Ginger is commonly suggested to women experiencing nausea and vomiting of pregnancy (NVP). Evidence for the efficacy of ginger for hyperemesis gravidarum (HG) is lacking despite its well-known status. The aim of this study was to assess the efficacy of ginger for controlling symptoms of HG and to investigate possible negative side effects.Design:
A self-selected internet-based survey.Setting:
Participants were recruited principally through social media and were predominantly UK-based.Sample:
512 women who had been hospitalised for HG within the past five years.Methods:
Internet survey platform Survey Monkey.Main outcome measures:
Questions were mostly asked using Likert-Type scales with the option for additional free text responses.Results:
Women reported that ginger is often suggested for HG and 87% of respondents have tried it. Eighty-eight per cent of those report that it is completely ineffective. Fifty-one per cent of respondents who tried ginger reported that it actually exacerbated symptoms. Eighty-two per cent of women reported that suggestions of ginger caused a worsening of their mood, inducing feelings of anger, lack of validation, isolation, guilt and exacerbating the feeling that they are misunderstood. Seventy-nine per cent of women who had ginger suggested by a health care professional (HCP) reported that it eroded their trust and confidence in the HCP.Conclusions:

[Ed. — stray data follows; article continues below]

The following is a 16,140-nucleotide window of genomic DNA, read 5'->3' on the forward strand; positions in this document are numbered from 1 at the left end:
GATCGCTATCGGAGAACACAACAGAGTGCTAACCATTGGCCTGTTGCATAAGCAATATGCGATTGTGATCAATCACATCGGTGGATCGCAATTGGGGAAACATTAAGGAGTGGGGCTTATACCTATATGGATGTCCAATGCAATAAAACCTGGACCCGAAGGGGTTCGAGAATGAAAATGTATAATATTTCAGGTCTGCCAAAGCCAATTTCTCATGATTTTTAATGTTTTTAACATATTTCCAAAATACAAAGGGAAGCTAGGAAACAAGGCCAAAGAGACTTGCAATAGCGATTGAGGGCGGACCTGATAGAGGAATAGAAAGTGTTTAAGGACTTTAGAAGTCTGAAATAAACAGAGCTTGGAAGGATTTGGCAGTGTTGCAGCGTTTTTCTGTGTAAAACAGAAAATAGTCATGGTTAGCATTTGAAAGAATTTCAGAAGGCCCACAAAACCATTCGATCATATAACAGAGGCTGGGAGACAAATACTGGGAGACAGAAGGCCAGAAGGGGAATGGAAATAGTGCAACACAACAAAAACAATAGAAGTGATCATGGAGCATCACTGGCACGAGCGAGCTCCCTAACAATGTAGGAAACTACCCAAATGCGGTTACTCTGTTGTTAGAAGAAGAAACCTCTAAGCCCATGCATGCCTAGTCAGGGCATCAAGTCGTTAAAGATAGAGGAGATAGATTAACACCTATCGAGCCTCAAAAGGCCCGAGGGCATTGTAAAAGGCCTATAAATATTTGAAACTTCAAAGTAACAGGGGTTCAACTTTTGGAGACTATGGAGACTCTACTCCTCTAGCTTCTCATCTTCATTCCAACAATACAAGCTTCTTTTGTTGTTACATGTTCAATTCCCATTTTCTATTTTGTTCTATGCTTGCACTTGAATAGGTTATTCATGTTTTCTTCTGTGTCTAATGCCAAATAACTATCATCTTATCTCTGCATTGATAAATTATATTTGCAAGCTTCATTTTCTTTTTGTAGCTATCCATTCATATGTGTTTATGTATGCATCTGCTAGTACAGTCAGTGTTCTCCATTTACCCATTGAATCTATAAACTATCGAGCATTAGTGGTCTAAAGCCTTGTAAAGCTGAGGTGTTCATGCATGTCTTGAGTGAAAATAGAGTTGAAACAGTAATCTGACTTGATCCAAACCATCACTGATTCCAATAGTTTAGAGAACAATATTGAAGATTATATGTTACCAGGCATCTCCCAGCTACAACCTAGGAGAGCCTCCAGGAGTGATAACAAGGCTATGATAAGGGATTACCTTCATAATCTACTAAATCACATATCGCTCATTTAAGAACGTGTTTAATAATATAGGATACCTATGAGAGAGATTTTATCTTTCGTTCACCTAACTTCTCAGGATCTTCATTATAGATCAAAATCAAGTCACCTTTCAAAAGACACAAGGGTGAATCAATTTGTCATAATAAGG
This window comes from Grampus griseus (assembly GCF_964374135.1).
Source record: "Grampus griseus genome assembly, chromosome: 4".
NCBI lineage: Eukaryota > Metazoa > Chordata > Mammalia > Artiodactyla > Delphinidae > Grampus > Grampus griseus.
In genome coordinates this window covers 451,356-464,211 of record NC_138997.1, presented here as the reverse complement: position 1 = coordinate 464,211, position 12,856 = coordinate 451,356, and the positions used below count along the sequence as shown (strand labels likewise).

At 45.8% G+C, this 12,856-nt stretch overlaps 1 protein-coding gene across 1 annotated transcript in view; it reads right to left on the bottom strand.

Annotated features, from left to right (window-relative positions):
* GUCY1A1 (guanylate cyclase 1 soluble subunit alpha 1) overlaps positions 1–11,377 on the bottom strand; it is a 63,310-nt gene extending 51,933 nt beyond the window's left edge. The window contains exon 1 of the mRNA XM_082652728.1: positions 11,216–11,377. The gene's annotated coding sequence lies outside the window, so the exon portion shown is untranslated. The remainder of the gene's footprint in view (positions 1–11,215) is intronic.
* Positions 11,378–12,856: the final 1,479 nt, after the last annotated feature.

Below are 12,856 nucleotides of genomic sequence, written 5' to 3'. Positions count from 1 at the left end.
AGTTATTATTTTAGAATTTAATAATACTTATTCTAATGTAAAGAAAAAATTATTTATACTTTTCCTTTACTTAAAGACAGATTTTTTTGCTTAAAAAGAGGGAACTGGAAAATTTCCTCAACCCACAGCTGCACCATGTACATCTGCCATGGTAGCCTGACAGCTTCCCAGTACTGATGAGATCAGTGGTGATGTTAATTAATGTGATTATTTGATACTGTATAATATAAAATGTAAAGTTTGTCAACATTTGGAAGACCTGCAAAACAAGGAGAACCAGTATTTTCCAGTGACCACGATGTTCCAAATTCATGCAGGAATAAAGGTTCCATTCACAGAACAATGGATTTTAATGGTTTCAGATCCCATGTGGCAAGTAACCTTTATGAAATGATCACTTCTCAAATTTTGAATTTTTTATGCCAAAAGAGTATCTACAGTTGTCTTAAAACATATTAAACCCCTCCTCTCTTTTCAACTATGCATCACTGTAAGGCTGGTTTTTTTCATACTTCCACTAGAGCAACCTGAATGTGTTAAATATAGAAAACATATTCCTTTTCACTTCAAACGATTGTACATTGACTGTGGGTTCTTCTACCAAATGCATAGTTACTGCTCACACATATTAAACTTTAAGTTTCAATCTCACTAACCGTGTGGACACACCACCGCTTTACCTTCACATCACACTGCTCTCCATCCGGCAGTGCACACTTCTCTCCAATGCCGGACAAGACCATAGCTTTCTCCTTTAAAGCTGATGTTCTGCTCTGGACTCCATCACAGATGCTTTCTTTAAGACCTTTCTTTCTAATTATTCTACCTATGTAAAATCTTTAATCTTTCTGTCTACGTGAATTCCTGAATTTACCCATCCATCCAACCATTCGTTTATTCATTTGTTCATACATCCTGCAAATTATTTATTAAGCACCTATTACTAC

HCPs should stop suggesting ginger to women with hyperemesis. Not only is it ineffective, but it can cause harm to the sufferer and damages the patient-HCP relationship.